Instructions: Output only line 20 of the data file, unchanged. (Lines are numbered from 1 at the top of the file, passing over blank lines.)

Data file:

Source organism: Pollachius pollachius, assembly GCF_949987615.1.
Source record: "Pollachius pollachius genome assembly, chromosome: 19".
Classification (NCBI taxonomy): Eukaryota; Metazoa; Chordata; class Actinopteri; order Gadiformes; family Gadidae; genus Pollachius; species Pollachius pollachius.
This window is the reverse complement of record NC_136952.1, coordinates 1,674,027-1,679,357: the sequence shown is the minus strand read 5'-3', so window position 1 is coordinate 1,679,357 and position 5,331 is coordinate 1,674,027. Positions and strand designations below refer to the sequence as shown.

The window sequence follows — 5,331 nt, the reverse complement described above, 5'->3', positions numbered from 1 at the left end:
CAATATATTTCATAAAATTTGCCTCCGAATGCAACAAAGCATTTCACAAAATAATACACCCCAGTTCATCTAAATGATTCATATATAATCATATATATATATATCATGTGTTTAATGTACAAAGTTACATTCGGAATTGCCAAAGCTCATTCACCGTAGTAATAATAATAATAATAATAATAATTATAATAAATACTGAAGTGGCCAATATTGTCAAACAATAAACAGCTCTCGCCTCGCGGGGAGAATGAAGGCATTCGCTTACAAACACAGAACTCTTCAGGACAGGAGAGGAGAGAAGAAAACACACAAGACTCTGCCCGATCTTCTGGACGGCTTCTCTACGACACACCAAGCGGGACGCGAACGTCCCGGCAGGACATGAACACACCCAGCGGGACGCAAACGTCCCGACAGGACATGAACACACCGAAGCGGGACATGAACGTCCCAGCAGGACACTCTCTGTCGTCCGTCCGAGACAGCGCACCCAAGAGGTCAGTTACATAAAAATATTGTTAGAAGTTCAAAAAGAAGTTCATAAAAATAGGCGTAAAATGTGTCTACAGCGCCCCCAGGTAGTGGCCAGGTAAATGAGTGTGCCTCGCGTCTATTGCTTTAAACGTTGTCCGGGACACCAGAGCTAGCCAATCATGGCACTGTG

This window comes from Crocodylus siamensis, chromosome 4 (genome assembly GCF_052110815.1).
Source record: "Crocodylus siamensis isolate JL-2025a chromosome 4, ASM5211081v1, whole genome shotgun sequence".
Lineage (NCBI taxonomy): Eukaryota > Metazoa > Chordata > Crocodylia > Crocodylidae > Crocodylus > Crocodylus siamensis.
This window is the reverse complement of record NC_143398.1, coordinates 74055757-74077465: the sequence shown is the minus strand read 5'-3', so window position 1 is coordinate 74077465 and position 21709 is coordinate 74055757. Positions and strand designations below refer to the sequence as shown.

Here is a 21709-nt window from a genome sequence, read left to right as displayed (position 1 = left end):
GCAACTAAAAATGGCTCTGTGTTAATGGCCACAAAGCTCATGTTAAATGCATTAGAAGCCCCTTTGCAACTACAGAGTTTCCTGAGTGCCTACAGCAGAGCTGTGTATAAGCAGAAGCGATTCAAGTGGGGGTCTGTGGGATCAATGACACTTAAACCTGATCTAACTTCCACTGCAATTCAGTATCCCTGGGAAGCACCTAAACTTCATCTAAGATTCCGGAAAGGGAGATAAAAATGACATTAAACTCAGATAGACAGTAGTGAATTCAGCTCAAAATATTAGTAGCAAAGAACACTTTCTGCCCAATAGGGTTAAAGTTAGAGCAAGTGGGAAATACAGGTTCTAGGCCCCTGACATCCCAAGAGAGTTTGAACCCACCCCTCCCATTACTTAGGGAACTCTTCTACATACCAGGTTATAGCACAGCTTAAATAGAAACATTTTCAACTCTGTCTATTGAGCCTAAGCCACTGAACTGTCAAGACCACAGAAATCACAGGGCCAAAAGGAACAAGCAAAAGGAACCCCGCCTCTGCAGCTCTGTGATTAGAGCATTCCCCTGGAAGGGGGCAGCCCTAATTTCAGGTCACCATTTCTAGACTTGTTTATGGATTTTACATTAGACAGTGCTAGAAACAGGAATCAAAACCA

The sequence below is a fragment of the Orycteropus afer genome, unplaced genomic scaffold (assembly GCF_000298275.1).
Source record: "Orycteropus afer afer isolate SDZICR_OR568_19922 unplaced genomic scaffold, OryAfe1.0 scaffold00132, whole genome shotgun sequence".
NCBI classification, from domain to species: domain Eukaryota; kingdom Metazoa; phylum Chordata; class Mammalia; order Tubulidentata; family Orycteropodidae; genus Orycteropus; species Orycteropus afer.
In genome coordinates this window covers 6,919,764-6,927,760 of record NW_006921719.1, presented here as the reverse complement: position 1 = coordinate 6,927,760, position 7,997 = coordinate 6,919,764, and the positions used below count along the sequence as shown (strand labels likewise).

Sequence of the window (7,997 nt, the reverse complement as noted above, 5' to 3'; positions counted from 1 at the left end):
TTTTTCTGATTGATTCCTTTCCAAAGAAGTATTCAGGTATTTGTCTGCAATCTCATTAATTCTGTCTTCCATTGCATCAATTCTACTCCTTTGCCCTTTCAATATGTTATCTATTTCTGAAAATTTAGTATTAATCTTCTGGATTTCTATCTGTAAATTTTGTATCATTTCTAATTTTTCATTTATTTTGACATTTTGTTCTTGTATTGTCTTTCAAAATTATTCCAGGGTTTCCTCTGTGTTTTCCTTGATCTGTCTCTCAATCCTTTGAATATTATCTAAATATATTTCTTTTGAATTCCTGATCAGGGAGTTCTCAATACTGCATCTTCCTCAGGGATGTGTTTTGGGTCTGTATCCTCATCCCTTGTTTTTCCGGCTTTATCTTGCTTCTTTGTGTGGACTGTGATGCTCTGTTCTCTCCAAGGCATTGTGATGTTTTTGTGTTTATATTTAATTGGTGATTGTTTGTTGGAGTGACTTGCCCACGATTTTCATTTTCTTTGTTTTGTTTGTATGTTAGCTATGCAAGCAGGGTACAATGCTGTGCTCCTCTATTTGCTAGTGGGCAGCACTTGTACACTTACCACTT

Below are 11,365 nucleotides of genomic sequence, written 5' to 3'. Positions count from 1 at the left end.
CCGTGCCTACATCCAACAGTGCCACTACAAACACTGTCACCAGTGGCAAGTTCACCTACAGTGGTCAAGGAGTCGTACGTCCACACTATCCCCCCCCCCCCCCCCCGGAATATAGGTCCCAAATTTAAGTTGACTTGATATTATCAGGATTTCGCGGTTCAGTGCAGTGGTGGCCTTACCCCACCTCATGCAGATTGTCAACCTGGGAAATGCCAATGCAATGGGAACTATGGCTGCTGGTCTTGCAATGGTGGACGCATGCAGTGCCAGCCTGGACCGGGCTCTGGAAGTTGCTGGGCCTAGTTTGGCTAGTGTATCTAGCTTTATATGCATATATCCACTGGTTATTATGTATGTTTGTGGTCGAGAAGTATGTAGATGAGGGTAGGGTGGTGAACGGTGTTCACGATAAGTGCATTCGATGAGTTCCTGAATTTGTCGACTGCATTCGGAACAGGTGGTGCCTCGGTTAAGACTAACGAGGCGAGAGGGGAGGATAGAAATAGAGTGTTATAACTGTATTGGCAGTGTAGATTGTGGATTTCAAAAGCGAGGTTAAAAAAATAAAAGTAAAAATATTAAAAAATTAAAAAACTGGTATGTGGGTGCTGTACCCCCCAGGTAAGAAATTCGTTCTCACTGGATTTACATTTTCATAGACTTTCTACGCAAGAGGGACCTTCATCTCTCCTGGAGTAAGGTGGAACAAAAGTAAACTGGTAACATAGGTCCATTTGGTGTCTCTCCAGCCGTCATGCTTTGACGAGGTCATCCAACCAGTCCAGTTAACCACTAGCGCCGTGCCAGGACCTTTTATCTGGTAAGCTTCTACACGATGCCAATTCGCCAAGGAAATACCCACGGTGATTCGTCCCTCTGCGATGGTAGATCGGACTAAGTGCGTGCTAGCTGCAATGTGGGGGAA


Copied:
CCGTGCCTACATCCAACAGTGCCACTACAAACACTGTCACCAGTGGCAAGTTCACCTACAGTGGTCAAGGAGTCGTACGTCCACACTATCCCCCCCCCCCCCCCCCGGAATATAGGTCCCAAATTTAAGTTGACTTGATATTATCAGGATTTCGCGGTTCAGTGCAGTGGTGGCCTTACCCCACCTCATGCAGATTGTCAACCTGGGAAATGCCAATGCAATGGGAACTATGGCTGCTGGTCTTGCAATGGTGGACGCATGCAGTGCCAGCCTGGACCGGGCTCTGGAAGTTGCTGGGCCTAGTTTGGCTAGTGTATCTAGCTTTATATGCATATATCCACTGGTTATTATGTATGTTTGTGGTCGAGAAGTATGTAGATGAGGGTAGGGTGGTGAACGGTGTTCACGATAAGTGCATTCGATGAGTTCCTGAATTTGTCGACTGCATTCGGAACAGGTGGTGCCTCGGTTAAGACTAACGAGGCGAGAGGGGAGGATAGAAATAGAGTGTTATAACTGTATTGGCAGTGTAGATTGTGGATTTCAAAAGCGAGGTTAAAAAAATAAAAGTAAAAATATTAAAAAATTAAAAAACTGGTATGTGGGTGCTGTACCCCCCAGGTAAGAAATTCGTTCTCACTGGATTTACATTTTCATAGACTTTCTACGCAAGAGGGACCTTCATCTCTCCTGGAGTAAGGTGGAACAAAAGTAAACTGGTAACATAGGTCCATTTGGTGTCTCTCCAGCCGTCATGCTTTGACGAGGTCATCCAACCAGTCCAGTTAACCACTAGCGCCGTGCCAGGACCTTTTATCTGGTAAGCTTCTACACGATGCCAATTCGCCAAGGAAATACCCACGGTGATTCGTCCCTCTGCGATGGTAGATCGGACTAAGTGCGTGCTAGCTGCAATGTGGGGGAA